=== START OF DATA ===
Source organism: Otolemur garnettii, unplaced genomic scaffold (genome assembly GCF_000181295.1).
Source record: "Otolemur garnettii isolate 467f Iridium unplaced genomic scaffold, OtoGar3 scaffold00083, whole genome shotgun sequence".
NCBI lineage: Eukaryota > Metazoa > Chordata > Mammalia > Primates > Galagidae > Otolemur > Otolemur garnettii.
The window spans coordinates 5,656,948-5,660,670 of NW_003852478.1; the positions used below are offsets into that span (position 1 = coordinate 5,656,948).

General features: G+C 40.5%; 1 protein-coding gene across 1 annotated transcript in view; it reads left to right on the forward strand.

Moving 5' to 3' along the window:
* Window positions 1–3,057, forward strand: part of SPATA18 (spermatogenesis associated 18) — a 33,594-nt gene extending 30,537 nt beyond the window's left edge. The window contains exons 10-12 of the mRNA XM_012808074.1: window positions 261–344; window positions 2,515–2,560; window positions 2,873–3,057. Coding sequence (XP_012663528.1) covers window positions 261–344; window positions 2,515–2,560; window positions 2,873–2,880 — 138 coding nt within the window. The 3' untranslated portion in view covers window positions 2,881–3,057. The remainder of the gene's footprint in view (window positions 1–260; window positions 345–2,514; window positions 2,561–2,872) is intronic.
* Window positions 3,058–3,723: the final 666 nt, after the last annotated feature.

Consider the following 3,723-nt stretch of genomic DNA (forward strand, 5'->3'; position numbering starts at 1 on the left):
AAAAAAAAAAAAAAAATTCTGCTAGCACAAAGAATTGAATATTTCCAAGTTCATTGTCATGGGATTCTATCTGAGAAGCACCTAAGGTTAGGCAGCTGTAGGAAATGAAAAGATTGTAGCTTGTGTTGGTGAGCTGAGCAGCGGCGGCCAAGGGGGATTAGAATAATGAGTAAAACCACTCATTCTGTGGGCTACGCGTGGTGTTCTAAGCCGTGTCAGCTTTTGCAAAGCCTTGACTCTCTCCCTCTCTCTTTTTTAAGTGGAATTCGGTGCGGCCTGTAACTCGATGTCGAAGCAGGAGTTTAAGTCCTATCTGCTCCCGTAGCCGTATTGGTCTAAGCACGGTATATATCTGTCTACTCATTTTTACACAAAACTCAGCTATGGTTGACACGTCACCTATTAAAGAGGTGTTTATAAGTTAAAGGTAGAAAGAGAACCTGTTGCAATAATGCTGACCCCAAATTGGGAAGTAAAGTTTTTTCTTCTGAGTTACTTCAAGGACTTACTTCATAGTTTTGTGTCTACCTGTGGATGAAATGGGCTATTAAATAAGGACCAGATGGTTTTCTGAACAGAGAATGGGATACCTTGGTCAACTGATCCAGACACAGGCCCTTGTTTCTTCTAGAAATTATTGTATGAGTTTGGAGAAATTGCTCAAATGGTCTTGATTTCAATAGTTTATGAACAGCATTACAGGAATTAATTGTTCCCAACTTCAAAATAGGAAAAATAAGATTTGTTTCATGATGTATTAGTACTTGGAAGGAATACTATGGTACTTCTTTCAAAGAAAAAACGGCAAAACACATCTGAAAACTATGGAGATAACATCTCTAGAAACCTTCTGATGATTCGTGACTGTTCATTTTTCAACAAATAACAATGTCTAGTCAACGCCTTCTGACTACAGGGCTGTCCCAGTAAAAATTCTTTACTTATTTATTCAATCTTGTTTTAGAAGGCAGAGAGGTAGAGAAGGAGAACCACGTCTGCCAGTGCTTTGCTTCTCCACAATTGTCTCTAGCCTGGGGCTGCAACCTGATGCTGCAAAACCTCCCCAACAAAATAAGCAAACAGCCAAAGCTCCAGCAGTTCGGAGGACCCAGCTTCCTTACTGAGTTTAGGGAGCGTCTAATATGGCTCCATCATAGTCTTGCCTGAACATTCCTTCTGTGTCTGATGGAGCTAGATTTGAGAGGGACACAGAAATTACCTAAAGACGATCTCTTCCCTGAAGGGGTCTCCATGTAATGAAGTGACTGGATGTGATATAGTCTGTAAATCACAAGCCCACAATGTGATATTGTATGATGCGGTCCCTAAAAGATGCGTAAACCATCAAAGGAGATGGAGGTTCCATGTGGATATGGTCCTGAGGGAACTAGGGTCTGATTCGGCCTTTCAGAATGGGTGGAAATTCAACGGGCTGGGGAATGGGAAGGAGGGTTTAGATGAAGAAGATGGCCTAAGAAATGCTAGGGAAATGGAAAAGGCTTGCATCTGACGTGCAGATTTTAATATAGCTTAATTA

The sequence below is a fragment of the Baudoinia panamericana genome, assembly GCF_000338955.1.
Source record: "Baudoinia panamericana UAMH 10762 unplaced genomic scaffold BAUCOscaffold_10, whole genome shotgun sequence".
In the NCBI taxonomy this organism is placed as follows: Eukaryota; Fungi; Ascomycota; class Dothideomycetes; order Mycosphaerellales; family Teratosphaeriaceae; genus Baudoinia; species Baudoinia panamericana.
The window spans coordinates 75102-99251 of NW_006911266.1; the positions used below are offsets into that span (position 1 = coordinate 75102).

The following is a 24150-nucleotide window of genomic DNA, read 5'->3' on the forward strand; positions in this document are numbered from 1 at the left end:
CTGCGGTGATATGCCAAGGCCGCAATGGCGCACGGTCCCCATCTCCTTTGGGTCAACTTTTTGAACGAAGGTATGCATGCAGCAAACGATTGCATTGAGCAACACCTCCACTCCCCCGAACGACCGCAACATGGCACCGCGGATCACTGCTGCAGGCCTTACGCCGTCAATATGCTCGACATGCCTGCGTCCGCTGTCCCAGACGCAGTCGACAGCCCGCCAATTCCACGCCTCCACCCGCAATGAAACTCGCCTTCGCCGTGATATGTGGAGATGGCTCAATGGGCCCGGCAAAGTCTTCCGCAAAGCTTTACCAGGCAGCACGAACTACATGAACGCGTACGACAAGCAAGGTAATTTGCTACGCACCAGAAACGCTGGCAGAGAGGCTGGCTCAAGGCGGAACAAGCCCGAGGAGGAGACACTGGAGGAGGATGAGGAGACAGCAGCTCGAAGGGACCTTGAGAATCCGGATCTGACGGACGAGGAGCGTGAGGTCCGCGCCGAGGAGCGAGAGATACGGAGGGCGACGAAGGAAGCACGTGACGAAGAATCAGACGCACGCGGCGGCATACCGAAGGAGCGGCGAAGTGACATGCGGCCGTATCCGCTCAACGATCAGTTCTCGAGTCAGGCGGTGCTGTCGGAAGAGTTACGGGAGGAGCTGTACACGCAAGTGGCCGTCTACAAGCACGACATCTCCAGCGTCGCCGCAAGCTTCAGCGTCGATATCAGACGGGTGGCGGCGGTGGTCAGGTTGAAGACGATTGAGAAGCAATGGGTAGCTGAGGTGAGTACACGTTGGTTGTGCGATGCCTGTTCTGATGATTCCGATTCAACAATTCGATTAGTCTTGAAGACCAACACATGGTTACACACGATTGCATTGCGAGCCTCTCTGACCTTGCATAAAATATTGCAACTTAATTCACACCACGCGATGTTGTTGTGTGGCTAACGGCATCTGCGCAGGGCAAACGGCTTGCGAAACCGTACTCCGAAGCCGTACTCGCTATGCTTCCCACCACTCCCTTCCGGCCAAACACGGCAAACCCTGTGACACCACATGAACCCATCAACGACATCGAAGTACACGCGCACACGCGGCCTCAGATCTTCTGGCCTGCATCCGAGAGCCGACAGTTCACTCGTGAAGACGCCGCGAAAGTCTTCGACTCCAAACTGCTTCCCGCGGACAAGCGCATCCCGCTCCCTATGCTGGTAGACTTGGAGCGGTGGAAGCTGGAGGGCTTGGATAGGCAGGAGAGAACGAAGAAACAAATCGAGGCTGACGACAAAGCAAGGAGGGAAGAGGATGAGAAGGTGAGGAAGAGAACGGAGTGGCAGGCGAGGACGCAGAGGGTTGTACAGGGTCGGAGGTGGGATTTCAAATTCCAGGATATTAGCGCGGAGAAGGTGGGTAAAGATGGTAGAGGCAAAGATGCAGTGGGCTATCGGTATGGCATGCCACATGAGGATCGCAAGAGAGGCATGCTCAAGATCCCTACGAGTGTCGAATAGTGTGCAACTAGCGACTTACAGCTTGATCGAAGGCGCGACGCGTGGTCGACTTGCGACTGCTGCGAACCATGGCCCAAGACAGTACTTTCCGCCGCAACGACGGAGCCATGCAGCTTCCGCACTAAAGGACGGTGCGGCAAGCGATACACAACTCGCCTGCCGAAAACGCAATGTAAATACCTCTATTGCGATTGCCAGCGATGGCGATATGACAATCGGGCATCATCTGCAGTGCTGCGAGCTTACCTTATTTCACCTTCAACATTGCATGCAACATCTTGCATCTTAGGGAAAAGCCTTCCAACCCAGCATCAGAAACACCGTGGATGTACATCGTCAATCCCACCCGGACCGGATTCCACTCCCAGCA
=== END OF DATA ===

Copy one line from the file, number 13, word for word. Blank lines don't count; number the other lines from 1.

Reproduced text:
In the NCBI taxonomy this organism is placed as follows: Eukaryota; Fungi; Ascomycota; class Dothideomycetes; order Mycosphaerellales; family Teratosphaeriaceae; genus Baudoinia; species Baudoinia panamericana.